Seeing the Good In Goodbyes

All too often, we can't find the words to say goodbye. Can we stand to gaze into the heart of our loss, the preciousness of what we are losing, and not look away?
This post was published on the now-closed HuffPost Contributor platform. Contributors control their own work and posted freely to our site. If you need to flag this entry as abusive, send us an email.

When my sun was nearer noon, my days were all too easily obscured by the endless rush of days coming after it. There was a whole life left to live, with the best surely still to come. So many moments were left unrecognized for what they were -- my life streaming in and over me in the shape of the only sensations I would ever know at the time, irreplaceable.

Especially when those sensations were painful, pregnant with sorrow and loss, it was all too tempting to move on to the next thing, the next person, the next event. In the name of detachment, that old Buddhist virtue, I might have said; though in reality I was only trying to protect myself from the feeling of hurt. Joy, and love of course, can invite the opposite reaction to pain -- the urge to hold on, not wanting to let the precious feeling go.

Now that I am well into my afternoon here, I have finally begun to realize that, whether I am holding on to my experience or pushing it away, the fullness of life escapes me either way. At the heart of love -- which is surely what we are here for -- is openness, it seems to me now. An unfettered openness of heart and spirit, I believe, is what intimacy -- with another and with all life -- really means. That openness is what I now see true detachment to be.

We let everything in and through, willing to feel more rather than less, even if it rocks our very foundations. Easy to say, not so easy to do. But we have a lifetime to practice, and it's never too late. I know now to catch the winged moment as it flies, to paraphrase William Blake. Better to feel the fullness of the experience even as it is leaving, which it always must, rather than nurture regrets for months, perhaps years afterward for what could have been said, or felt, but was not.

Catching the winged moment as it flies is, I believe, a true hello and goodbye all in one -- a wholehearted embrace of the way life is showing up for us now, even as we acknowledge and yes, even wave at its leaving. And because I do not always live like this, caught as I sometimes am in the holding on or the pushing away, I turn to poetry to help me in the moments of my need. Poetry reminds me of what I know and often forget. Poetry speaks for me what my own tongue sometimes cannot say. Poetry can coax from the shadows of my heart those feelings whose existence I may even have been afraid to admit to. This is why we shudder with recognition when we hear the right poem at the right time.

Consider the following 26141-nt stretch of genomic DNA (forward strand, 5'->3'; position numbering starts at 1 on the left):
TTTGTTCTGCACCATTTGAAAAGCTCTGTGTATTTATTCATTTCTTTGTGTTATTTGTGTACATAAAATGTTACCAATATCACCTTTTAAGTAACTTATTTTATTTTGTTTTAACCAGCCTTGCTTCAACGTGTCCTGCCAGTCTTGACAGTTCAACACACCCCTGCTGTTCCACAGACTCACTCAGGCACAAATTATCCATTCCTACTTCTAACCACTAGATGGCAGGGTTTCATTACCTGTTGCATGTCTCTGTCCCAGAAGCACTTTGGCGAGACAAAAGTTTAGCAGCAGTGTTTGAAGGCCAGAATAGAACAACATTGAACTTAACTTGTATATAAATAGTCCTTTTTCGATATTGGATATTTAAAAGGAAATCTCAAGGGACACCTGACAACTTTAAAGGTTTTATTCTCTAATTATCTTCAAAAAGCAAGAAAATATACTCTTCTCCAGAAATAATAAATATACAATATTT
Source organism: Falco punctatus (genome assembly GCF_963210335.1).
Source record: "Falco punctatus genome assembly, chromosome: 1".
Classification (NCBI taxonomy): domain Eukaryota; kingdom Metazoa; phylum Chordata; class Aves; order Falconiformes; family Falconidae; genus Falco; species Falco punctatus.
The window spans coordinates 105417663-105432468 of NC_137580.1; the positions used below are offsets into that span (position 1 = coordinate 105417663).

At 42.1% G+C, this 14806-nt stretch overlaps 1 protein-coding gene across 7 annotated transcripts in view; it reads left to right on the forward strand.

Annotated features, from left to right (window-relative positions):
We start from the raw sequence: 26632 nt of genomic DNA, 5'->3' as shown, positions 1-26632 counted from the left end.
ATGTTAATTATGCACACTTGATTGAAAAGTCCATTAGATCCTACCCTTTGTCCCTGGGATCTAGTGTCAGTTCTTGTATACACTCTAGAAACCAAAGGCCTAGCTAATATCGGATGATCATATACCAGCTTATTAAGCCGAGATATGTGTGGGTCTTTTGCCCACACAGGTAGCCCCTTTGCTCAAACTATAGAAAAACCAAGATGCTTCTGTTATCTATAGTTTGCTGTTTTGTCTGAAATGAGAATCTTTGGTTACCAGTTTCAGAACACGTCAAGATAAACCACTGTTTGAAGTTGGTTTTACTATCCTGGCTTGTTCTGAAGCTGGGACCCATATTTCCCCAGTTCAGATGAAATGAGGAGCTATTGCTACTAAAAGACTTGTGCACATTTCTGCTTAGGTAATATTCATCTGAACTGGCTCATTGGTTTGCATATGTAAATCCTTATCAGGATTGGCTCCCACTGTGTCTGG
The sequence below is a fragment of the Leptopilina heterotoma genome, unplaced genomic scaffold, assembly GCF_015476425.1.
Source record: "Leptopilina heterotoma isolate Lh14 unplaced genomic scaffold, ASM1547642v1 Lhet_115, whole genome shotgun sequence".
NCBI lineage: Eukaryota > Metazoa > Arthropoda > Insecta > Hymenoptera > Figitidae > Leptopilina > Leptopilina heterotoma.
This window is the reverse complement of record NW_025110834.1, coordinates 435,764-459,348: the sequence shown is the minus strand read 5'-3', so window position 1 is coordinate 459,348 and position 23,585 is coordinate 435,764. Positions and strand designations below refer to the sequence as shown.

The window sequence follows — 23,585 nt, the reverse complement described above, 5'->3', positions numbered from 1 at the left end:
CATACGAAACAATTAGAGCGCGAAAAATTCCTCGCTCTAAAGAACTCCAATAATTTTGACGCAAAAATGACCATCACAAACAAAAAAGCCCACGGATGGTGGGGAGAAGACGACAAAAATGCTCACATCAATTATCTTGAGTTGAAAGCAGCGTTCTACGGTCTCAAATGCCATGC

I have felt that shudder myself more than once in these last few years. I have attended my mother's funeral, lost a dear friend, ended a marriage, left a city -- New York -- that I had grown to love, and a couple of years ago, said goodbye to an intimate relationship with someone on another continent.

All too often, we can't find the words to say goodbye. So when my marriage ended, I turned to The God Abandons Anthony, the astonishing poem by the Greek poet, Cavafy, and read it to my wife. Anthony and Cleopatra are about to lose the city of Alexandria to the Roman army. Anthony is also losing the protection of Dionysius, god of music and wine. He stands on a balcony as a procession of musicians walks by. The poet urges him not to turn away from the beauty of the music, but to turn toward it; to take in the full impact of the loss he is going to sustain; to be willing to listen

to the exquisite music of that strange procession,
and say goodbye to her, to the Alexandria you are leaving.

Can we stand to gaze into the heart of our loss, the preciousness of what we are losing, and not look away? This is the challenge that Cavafy offered me. His poem gave me the words with which to say goodbye to my marriage and, even as it was dissolving, the courage to feel the value it had served in my life for a period of time. In capturing our innermost wishes and feelings, a poem can be the gift that we give to another and also to ourselves in a moment of parting.

I have learned that a goodbye is an opportunity for kindness, for forgiveness, for intimacy, and ultimately for love and a deepening acceptance of life as it is instead of what it was or what we may have wanted it to be. Goodbyes can be poignant, sorrowful, sometimes a relief, and now and then, an occasion for joy. They are always transition moments which, when embraced, can be the door to a new life both for ourselves and for others.

To say goodbye with all our heart is to turn a parting into a blessing. God be with you, goodbye means. A blessing is the offering of one heart to another; to another person, to a situation, to life itself. Isn't that what we are here for? To bless the savor of this precious moment even as it slips through our fingers? To allow its sorrow, its joy, its silence or laughter to enter our life stream and add a measure to who we are? This is the spirit and the hope of my book, Ten Poems to Say Goodbye, which will be published by Harmony in February.